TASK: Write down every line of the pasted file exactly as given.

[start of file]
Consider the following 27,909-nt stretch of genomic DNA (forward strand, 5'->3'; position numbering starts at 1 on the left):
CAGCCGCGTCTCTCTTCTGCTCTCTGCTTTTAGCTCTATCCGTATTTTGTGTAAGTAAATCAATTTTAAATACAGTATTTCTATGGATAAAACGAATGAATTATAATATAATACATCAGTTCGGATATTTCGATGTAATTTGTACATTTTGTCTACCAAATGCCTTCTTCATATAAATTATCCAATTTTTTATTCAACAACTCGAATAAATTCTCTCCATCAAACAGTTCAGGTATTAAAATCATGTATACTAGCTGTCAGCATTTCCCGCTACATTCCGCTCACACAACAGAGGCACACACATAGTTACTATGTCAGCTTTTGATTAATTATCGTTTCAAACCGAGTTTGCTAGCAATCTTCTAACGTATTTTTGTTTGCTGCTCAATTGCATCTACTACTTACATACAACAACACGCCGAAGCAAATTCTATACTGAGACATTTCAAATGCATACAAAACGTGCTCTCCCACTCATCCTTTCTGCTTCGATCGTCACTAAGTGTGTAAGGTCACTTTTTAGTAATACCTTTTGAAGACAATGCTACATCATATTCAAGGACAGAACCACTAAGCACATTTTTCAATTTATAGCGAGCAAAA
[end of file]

Consider the following 27,909-nt stretch of genomic DNA (forward strand, 5'->3'; position numbering starts at 1 on the left):
CAGCCGCGTCTCTCTTCTGCTCTCTGCTTTTAGCTCTATCCGTATTTTGTGTAAGTAAATCAATTTTAAATACAGTATTTCTATGGATAAAACGAATGAATTATAATATAATACATCAGTTCGGATATTTCGATGTAATTTGTACATTTTGTCTACCAAATGCCTTCTTCATATAAATTATCCAATTTTTTATTCAACAACTCGAATAAATTCTCTCCATCAAACAGTTCAGGTATTAAAATCATGTATACTAGCTGTCAGCATTTCCCGCTACATTCCGCTCACACAACAGAGGCACACACATAGTTACTATGTCAGCTTTTGATTAATTATCGTTTCAAACCGAGTTTGCTAGCAATCTTCTAACGTATTTTTGTTTGCTGCTCAATTGCATCTACTACTTACATACAACAACACGCCGAAGCAAATTCTATACTGAGACATTTCAAATGCATACAAAACGTGCTCTCCCACTCATCCTTTCTGCTTCGATCGTCACTAAGTGTGTAAGGTCACTTTTTAGTAATACCTTTTGAAGACAATGCTACATCATATTCAAGGACAGAACCACTAAGCACATTTTTCAATTTATAGCGAGCAAAA